Secondly, we gained a lot of traction over a short period of time. We’d only been around (launched) for a few months when we first engaged investors, but we were able to show that within that year as a small team of two, there wasn’t a single month that we had less growth than the month before, even though at times we had been out of the country.

Lastly, the idea itself is something we are passionate about and is relevant to South Africa because we’re creating work opportunities for people very quickly, which has resonated with the objectives of our investors. If you have a successful interview with SweepSouth, you get on-boarded very quickly on the system and in less than 24 hours you’re able to get bookings. So there’s a very quick turnaround for Cleaners to start working and earning money.

MR: You’ve given some insight on what it’s like working with your husband, Alen. Some people are quite cautious about starting a business with their spouse or partner. What has your overall experience been like pursuing entrepreneurship with your husband?

AP: We went into business together because we have complementary skills and because we were both over working for other people. Fortunately, I love working with my husband. I think the fact that we have complementary skills, we have a shared dream for our business and we were able to pool our resources together into this project were key success factors. If we were both developers or if we were each working on different business ventures, I don’t think things would’ve worked out the same. But, when you’re in a relationship with your business partner, there is the risk that working together will affect your personal relationship negatively and starting SweepSouth was a scary decision for us as a family. Our daughter was 3 years old when we launched the business so we had to be okay with the possibility of not being able to pay for her school fees sometimes and we saw how selling our house was quite distressing for her. For anyone considering pursuing an entrepreneurial venture with their partner, it’s a hard decision, there’s a lot at stake and it’s definitely not something to be taken lightly.

Entrepreneurship 3

MR: What are the challenges that you are most proud to have overcome in your journey so far as an entrepreneur?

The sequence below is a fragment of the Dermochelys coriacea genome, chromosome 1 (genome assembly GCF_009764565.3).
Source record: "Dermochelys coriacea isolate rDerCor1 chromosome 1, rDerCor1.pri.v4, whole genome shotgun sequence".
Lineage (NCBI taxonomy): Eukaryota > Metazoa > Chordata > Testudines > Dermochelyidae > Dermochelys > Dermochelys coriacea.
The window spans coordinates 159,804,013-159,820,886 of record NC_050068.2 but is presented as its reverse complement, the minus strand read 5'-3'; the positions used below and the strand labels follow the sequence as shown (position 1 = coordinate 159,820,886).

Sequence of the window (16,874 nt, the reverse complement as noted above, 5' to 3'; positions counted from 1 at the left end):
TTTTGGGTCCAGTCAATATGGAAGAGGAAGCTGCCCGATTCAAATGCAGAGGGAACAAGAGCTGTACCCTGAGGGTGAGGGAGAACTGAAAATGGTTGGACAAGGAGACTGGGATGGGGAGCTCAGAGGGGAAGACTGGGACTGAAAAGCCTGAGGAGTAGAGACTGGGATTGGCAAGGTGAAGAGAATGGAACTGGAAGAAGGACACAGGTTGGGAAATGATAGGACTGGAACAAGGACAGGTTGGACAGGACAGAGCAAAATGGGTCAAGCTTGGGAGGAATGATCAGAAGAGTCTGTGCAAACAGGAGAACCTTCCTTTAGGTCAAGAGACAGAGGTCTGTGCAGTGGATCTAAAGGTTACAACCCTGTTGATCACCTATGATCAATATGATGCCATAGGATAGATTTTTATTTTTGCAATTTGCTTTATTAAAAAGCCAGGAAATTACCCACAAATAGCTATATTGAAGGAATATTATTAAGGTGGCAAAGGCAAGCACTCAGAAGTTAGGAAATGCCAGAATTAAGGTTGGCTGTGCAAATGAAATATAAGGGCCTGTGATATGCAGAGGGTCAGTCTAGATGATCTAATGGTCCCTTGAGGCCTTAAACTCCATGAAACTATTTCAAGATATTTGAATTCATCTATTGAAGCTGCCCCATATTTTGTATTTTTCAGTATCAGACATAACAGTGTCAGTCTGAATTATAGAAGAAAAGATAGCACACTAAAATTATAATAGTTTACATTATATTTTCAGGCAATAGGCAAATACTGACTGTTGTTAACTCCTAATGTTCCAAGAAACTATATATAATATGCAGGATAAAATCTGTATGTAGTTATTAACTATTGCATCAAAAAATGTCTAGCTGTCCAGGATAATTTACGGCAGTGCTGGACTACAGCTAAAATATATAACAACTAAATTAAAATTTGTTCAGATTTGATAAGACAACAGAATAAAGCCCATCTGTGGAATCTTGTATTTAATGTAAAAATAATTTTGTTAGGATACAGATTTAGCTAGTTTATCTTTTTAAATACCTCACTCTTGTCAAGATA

AP: Having a child who is so well grounded, is something I am very proud of. Our daughter is quite mature for a 6 year-old and understands that there’s something bigger that we’re trying to achieve. She was around during the days when we didn’t have an office and there were queues of people standing outside our home wanting to apply to SweepSouth. She understood that those people were looking for work and needed help accessing opportunities. I’m very proud that my daughter has seen me build something from scratch, first-hand and very early on in the journey. Hopefully one day we can look back with her and remember the day we sold our house and we were in tears driving away from it, but we did this because we knew we were moving on to something bigger.

I’m also really proud of building SweepSouth and the actual work we do every day with our amazing team. No matter what happens to SweepSouth, I’m proud to say that Alen and I did this. We went from just two women who were on the platform in the first month, to having hundreds. Now we’re able to pay out hundreds of thousands worth of salaries in per month, which means there are people and families who are actually benefiting from our platform, the work we do every day and having access to work opportunities. I think that’s the magic of entrepreneurship, it’s when you have an idea and by the sheer force of your will, you build it up to something that’s bigger than you and impacts a lot of people.

MR: On that inspiring note, what closing advice would you give an entrepreneur?

AP: Firstly, being very focused and precise with what you want to do is important, especially when you are doing well, because that’s when you can easily get distracted and veer off into a different direction altogether. Secondly, have a good business partner, because it’s an extremely hard journey. If you’re starting a business from scratch there will be really bad times and your self-worth will be challenged. I’ve found that having a support system outside of the business isn’t really enough to get you through the emotional journey. You need to have a business partner who understands the challenges and can keep you motivated.  Thirdly, be passionate about something that’s beyond the money and the egotistical side of business. So make sure you have a vision and a mission that’s meaningful, because that’s what becomes the “why” which you have to fall back on when the “what” becomes really hard.

Roughly this time last year, Mbewu Movement founding members had dinner with Joyce Kim, co-Founder and Executive Director of Stellar, a fin-tech company based in Silicon Valley. A piece of wisdom that Joyce shared with us was to “discover the things that you do that make you proud as hell”. Having met both women, there are many things that I think Joyce and Aisha have in common, one of them being that they both leave you with the feeling that YOU can actually change the world. I’m sure many #youngpreneurs, side-husslers, working mothers and power couples are inspired by Aisha’s incredible story. Most importantly, always remember to think different.

Article by: Magcino Radebe | Mbewu Movement Founding Member

Magcino Radebe holds a Master of Philosophy in Politics, Philosophy and Economics (University of Cape Town). She is an Executive Assistant in Financial Services.

2 comments on “An interview with Aisha Pandor: On the Magic of Entrepreneurship & the Sharing Economy